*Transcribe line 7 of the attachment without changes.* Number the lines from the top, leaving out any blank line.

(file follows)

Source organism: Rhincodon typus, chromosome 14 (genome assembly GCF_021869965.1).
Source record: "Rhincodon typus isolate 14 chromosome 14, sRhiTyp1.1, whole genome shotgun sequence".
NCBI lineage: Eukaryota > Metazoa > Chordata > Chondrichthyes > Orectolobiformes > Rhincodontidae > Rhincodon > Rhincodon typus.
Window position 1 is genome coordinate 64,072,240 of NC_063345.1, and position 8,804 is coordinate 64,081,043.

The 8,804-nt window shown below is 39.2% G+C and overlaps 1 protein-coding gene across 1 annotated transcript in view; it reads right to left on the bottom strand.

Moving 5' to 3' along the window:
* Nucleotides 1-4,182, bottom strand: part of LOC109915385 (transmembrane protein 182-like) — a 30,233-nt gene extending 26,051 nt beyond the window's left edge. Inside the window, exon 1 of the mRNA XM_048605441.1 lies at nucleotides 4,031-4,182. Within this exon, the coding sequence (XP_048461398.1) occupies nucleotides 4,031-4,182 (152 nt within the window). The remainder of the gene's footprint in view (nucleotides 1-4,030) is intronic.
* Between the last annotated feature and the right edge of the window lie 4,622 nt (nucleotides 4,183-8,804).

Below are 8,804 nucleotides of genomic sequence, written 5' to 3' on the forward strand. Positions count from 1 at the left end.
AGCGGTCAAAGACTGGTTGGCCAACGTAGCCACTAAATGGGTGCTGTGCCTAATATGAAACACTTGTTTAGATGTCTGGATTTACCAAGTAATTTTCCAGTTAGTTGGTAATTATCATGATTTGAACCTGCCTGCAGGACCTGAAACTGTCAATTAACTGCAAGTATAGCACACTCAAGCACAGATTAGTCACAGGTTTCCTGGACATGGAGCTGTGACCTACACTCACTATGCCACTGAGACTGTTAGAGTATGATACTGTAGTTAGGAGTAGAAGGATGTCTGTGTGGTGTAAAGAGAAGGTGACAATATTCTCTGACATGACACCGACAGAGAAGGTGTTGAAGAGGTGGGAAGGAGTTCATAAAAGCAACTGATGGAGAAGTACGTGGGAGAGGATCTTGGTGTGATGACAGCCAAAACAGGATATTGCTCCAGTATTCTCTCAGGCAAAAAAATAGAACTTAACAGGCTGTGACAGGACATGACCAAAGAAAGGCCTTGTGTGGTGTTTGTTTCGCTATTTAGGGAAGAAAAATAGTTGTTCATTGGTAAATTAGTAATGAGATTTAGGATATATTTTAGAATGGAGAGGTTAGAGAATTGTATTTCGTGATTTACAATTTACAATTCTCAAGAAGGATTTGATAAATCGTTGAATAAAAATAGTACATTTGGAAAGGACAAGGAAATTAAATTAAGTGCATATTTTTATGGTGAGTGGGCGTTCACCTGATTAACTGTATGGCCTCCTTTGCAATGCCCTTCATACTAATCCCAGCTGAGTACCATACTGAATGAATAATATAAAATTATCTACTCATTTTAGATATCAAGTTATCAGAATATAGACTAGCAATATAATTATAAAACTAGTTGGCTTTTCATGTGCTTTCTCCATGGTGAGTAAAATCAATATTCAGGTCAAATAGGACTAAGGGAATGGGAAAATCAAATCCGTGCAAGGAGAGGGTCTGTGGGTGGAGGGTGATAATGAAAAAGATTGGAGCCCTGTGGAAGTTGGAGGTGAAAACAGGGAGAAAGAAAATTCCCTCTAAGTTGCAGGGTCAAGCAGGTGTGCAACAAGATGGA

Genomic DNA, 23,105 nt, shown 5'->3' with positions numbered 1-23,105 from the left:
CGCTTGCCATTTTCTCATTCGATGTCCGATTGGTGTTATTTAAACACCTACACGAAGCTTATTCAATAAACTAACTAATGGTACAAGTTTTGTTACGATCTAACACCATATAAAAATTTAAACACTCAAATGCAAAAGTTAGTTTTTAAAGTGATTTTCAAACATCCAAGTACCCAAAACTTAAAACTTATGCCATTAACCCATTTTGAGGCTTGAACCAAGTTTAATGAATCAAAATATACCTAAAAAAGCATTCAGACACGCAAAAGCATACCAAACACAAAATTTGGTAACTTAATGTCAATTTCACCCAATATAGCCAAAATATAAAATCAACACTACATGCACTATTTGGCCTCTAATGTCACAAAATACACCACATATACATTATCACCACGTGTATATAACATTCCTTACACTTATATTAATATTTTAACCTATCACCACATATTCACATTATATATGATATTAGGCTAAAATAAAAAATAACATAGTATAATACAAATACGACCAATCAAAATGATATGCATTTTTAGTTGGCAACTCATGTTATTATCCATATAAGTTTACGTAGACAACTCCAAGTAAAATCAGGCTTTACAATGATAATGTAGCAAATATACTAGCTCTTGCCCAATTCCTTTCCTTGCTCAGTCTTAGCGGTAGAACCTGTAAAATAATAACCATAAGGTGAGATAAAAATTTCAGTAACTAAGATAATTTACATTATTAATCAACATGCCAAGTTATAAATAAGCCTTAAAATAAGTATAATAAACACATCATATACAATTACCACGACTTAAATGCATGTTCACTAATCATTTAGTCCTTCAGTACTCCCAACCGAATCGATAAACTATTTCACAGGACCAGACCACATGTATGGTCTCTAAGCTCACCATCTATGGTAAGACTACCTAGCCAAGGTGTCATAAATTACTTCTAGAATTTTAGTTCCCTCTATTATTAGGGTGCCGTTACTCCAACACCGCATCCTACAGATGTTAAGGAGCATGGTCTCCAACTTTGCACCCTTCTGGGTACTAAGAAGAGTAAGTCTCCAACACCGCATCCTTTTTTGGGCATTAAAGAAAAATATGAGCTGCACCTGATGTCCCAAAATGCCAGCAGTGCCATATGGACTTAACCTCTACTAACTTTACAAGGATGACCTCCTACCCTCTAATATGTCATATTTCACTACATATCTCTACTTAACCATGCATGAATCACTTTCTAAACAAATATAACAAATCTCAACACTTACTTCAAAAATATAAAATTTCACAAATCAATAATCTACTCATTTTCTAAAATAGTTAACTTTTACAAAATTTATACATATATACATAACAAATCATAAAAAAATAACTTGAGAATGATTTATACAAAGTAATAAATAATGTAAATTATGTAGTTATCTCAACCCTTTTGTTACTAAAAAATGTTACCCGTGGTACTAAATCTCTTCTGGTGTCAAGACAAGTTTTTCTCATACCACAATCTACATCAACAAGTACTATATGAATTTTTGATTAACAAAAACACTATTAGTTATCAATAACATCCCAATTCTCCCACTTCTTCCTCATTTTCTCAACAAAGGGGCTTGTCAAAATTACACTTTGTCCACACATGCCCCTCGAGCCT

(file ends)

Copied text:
* Nucleotides 1-4,182, bottom strand: part of LOC109915385 (transmembrane protein 182-like) — a 30,233-nt gene extending 26,051 nt beyond the window's left edge. Inside the window, exon 1 of the mRNA XM_048605441.1 lies at nucleotides 4,031-4,182. Within this exon, the coding sequence (XP_048461398.1) occupies nucleotides 4,031-4,182 (152 nt within the window). The remainder of the gene's footprint in view (nucleotides 1-4,030) is intronic.